By anon304046 — On Nov 18, 2012

My husband had a closed fixation of his severely comminuted displaced bilateral calcaneal fractures back in mid June after falling off the roof in early June. He has had weight bearing as tolerated status for nearly a month.

The swelling continues to be a big problem, not allowing much movement in the feet. He just started wearing a shoe after giving up the cam boots. It's a size 13W and he normally wears a 10 1/2. I'm wondering if the restriction from the shoes is causing the ankle to "blow out." He hasn't had swelling like this in the right foot ever. It was the left ankle that has subtalar joint issues and more than 50 percent loss of cartilage. Any suggestions for reducing the swelling?

By anon75663 — On Apr 07, 2010

lolita0311: Did you take (1) 300 mg of Q10? How many pills did you have to take to reach the 6,000 vitamin c and and what about the 400 mg. of B-100 vitamins?

By anon50840 — On Nov 01, 2009

some blood pressure drugs cause edema. mine is from Lotrel (or the generic which I now take). I wake up in the morning with perfectly normal ankles and calves but about three hours later they are quite swollen and stay that way the rest of the day. compression hose helps but is sometimes too hot, especially living in Florida. I don't know what else to do.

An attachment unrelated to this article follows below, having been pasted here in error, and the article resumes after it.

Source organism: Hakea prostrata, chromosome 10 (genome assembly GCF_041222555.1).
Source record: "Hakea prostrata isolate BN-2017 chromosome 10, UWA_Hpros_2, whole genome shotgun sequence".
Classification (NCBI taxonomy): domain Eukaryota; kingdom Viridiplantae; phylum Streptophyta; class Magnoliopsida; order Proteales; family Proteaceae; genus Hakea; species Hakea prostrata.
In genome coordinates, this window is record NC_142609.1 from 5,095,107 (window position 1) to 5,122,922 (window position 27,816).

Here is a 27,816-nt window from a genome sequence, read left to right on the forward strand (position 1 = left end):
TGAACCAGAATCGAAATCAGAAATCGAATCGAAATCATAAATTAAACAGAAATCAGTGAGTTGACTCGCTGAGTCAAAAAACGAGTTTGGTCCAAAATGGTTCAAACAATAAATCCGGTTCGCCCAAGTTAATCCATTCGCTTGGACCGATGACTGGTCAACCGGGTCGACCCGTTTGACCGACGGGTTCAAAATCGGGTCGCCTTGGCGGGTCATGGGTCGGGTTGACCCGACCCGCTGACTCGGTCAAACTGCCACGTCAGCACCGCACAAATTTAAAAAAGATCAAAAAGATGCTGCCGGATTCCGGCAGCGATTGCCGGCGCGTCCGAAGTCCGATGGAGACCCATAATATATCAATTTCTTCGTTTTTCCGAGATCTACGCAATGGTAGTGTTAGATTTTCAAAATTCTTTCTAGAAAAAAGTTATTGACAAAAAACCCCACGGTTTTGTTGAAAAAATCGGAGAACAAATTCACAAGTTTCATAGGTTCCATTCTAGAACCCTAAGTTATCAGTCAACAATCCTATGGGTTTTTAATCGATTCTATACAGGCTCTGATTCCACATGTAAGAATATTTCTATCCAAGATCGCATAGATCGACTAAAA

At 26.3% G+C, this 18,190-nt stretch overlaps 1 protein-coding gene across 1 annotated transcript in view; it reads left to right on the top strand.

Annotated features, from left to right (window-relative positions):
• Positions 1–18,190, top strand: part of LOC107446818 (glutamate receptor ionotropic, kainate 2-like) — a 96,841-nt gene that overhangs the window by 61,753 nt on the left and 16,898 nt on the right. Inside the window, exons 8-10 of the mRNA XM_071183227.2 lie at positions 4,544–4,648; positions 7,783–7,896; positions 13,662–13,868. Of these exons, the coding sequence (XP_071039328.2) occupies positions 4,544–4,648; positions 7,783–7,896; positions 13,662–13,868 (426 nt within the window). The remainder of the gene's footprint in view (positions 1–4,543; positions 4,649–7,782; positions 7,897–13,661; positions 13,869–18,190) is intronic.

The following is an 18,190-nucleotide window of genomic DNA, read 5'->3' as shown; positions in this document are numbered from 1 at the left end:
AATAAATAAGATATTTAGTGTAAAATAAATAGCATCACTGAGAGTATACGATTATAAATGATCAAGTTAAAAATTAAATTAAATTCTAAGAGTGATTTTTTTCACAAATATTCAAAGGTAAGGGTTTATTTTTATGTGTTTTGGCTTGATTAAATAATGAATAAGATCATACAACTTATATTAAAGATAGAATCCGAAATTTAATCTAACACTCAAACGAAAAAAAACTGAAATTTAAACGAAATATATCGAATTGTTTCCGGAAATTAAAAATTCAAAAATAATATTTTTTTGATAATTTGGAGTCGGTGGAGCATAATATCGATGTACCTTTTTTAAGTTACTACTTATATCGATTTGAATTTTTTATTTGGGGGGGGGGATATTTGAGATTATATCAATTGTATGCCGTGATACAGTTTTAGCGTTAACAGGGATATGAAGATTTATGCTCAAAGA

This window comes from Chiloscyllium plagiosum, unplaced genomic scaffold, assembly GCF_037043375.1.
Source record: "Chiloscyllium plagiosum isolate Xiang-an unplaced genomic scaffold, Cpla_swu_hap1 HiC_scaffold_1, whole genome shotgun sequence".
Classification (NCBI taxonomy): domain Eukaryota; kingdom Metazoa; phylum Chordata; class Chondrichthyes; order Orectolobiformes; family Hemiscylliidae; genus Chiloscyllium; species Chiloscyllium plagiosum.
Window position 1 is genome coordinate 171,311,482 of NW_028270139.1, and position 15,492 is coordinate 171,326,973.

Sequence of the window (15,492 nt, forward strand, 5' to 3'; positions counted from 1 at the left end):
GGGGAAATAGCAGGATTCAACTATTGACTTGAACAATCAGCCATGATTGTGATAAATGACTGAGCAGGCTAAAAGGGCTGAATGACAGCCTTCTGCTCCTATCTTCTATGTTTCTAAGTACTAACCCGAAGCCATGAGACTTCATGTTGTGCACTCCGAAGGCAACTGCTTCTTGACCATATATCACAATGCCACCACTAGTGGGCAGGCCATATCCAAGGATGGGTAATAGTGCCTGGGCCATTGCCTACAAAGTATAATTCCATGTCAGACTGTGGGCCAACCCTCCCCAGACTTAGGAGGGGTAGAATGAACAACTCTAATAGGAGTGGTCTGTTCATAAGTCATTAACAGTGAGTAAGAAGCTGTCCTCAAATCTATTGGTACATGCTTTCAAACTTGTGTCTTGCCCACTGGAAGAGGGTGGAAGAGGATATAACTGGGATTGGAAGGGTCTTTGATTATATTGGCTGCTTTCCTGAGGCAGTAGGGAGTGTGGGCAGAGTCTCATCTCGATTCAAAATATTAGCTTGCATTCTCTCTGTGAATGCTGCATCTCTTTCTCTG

By jdm42 — On Mar 31, 2009

have acquired edema in right foot and ankle after calcaneus fracture 9 weeks ago. just now starting to be able to walk slightly. what is the reason for the edema? very healthy 42 year old. how do i rid myself of this?

By anon18238 — On Sep 17, 2008

i have edema in right foot & ankle since 5 years. am 26yrs old. it is increasing after prolonged standing. no pain. i did doppler study. in that no signs of dvt. what is the causes of this. what treatment i have to take for this. kindly give me a replay. thanking you minnu.

By lolita0311 — On Jun 27, 2008

I had swollen legs and ankles, too. Co-enzyme Q10 (300 mg.), 6 grams of vitamin c (6,000), 400 mg. of B-100 vitamins, and a low-carb diet and the water came off. I also started feeling very energetic.

By anon10886 — On Apr 04, 2008

You may want to have your doctor check into Lymphedema. It's seen mainly in cancer victims that have had surgery and have had damage to their lymphnodes. However, those who have never had cancer can get it. There is primary and secondary Lymphedema. Many physicians aren't familiar with it though... You may need to have a physical therapist check you out for a proper diagnosis. Good luck!

By nicktrick — On Nov 04, 2007

i am 62 years old i have been through all checkups(ultra sound includes arteries,veins and all M.R.I upper and lower, dibetic, blood's tcc lcc, hemoblobin perfect etc etc) just because my feet and legs are swollen up. after all these checkups nothing has been detected please guide me what could be the reason for the swelling - I'm really freaked out.

By anon737 — On May 03, 2007

Would compression socks help a person whom is unable to walk due to other medical conditions, who's feet are swollen, and is unable to raise the position of his feet.

Tricia Christensen
Tricia Christensen
With a Literature degree from Sonoma State University and years of experience as a WiseGeek contributor, Tricia...